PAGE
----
How is the course structured?
The practical work in the lab plays a central role from the offset: students spend around half of their credit hours here. The first semester primarily involves familiarising oneself with the work processes and equipment. Students learn how to accurately measure masses and volumes, for example. Later on, they conduct extensive analyses in the lab. "We are given a mixture of substances and must work out what is in it," reports Robert Giessmann, who is in the fourth semester at the University of Rostock. "We then hold a sample of the mixture in the Bunsen burner flame. The colour of the flame provides an indication of the contents: sodium salts burn with a yellow flame, lithium salts with a red one." Students write up their experiments and results, which are then marked. The theoretical side of the discipline is imparted to Chemistry students in lectures: they learn about Organic, Inorganic, Physical, Analytical and Biological Chemistry. Related disciplines such as Mathematics and Physics also form part of the training. "In the first few semesters, a great deal of the content is the same for all students," says Peter Klüfers, a Chemistry professor at the LMU Munich. Only in the third year do Bachelor's students decide on specialisations within their course. Some universities offer mixed disciplines, which are more specialised from the offset, in addition to the classic degree in Chemistry. In Industrial Chemistry, for example, students also take courses in Business Administration, Economics and Law. There are also courses such as Food Chemistry, Biochemistry and Applied Chemistry, most of which are offered at universities of applied sciences. A practical semester is often required here. Moreover, many of the professors at universities of applied sciences come from industry and therefore offer industry-relevant projects. More than 90 per cent of students go on to obtain a Master's degree, estimates Klüfers. For in many companies, one can only work as a lab assistant with a Bachelor's degree in Chemistry. During the general Master's course in Chemistry, most students chose to specialise in one of the three key areas of Inorganic, Organic or Physical Chemistry. There are also a growing number of specialised Master's courses, such as the one in Building Chemistry at the TU Munich, and in Medical Chemistry at the University of Regensburg. For many, a Master's degree also isn't the final step: "Nine out of ten chemistry obtain a PhD," says Stephan Gilow, Managing Director of the Association of Employed Academics and Executives in the Chemical Industry (VAA). As in the past, chemists wishing to research in industry or at a scientific institute are expected to hold a doctorate. More graduates with a degree in Industrial Chemistry or Applied Chemistry embark on a career directly, though they tend not to go into research. Food chemists are a special case: the state exam still dominates among these. With this degree, they often work in food control or industry.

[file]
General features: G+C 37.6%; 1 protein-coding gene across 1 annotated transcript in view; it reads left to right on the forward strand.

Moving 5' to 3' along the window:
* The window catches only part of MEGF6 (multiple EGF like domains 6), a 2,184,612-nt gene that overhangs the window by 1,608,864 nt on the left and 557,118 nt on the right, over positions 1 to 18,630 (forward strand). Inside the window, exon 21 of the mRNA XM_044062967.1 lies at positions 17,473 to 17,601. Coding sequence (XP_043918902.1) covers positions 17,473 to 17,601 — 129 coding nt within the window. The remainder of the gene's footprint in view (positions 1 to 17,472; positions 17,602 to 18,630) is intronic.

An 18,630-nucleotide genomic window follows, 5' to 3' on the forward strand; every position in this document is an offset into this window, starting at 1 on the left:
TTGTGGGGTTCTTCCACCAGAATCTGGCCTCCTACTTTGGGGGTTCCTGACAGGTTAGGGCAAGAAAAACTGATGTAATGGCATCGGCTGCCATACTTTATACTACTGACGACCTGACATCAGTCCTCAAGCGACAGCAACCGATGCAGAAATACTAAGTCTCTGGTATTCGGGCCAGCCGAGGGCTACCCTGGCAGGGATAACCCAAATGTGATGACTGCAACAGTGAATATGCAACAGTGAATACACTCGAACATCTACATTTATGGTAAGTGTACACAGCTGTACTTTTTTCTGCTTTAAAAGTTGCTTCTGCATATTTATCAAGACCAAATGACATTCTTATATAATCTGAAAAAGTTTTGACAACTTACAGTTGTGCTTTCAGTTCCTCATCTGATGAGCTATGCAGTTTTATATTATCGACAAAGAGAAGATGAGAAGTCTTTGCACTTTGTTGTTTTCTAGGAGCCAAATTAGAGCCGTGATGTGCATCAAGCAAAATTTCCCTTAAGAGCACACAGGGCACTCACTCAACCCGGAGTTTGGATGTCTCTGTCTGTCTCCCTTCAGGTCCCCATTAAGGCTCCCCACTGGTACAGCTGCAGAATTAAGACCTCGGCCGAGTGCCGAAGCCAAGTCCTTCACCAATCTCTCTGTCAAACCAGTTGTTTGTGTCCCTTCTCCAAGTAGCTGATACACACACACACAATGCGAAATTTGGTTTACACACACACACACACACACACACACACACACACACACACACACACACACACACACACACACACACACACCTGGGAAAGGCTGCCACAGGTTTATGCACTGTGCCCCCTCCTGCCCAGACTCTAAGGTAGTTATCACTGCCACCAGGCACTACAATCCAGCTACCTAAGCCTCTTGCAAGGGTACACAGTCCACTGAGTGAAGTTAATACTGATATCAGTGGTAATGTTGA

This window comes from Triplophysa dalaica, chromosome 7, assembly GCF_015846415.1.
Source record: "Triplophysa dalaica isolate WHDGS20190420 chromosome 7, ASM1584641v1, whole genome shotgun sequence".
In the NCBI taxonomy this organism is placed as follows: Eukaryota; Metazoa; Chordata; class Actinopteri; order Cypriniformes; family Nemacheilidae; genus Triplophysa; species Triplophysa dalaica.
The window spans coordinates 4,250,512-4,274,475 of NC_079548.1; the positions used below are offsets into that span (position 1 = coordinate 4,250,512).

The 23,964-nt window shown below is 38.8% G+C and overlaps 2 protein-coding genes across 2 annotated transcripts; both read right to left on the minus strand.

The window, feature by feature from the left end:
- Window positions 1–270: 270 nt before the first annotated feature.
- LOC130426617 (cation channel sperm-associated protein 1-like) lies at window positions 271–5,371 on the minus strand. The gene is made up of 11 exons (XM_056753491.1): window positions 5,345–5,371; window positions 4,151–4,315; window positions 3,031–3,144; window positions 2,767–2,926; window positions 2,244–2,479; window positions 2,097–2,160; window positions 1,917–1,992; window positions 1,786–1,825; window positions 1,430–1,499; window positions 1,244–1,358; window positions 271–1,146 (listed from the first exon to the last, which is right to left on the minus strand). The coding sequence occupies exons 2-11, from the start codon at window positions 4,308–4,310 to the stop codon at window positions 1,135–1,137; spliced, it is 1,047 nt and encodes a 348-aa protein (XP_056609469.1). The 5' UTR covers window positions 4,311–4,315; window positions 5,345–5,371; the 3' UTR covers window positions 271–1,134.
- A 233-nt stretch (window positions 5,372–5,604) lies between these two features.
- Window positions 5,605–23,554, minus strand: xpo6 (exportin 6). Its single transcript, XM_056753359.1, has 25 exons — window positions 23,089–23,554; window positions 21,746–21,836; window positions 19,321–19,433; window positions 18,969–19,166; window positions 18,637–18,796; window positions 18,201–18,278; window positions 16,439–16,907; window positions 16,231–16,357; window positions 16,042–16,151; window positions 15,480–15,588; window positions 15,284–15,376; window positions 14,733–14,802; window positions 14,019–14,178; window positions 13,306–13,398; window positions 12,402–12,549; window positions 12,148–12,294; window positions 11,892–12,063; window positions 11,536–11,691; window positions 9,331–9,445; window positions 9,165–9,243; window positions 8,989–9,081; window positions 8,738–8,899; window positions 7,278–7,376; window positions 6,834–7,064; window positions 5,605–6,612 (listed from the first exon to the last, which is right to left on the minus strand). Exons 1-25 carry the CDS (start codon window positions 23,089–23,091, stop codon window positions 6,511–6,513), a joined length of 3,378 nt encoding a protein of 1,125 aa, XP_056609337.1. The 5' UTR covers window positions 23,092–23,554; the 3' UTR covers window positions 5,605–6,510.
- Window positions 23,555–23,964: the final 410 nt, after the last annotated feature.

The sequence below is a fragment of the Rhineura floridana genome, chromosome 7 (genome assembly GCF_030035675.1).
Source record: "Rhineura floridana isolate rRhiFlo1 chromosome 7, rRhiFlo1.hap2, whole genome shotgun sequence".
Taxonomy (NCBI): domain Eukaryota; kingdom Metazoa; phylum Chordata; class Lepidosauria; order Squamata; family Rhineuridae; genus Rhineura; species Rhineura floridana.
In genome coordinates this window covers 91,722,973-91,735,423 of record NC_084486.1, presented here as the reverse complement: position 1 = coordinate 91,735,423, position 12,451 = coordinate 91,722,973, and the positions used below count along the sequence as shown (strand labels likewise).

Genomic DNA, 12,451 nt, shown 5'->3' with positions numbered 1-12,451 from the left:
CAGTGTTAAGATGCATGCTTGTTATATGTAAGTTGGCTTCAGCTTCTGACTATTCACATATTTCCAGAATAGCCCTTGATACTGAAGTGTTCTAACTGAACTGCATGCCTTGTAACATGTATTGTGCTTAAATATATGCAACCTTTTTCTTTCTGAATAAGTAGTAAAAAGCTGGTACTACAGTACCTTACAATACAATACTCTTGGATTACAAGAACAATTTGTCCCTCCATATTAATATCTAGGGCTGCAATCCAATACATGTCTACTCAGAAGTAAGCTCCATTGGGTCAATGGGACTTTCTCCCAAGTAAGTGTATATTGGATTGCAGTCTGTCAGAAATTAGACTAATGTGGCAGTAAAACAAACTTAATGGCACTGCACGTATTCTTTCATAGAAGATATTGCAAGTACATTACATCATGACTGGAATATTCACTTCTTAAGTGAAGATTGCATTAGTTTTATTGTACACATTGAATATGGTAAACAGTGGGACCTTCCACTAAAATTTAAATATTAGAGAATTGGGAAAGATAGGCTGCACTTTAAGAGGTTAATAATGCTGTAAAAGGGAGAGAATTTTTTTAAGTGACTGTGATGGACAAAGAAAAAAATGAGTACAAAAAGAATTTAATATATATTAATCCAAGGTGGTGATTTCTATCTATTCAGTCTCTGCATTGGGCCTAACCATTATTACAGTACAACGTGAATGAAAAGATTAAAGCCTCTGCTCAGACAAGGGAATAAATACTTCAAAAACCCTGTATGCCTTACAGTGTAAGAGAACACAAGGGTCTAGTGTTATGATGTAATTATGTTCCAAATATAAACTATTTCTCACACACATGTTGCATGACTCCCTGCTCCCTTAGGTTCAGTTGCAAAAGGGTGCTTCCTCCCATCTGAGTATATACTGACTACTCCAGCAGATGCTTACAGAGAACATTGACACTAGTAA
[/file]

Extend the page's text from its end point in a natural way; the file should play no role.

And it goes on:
Chemists increasingly concern themselves with medical topics, which take place on the level of atoms and molecules. "We meanwhile consider common illnesses such as depression to be a metabolic disorder," explains Munich professor, Peter Klüfers. This opens up new fields of research to chemists. The focus is also increasingly on biochemical aspects, and the networking of medical practitioners, biologists and chemists is ever more important. This is also reflected in the new courses being offered, such as the Life Science course at the University of Hanover. Another trend: Computer Chemistry. Today students learn how to take 3D shots of chemical compounds, thus rendering their results more comprehensible. Green chemistry is also increasingly important, attempting to prevent pollution and wastage and to develop chemical products from sustainable materials. "There are still a great many open questions," says Klüfers. Thus science must develop batteries for electric vehicles, which are lighter and last more than just a few kilometres.
Aptitude, obstacles, misconceptions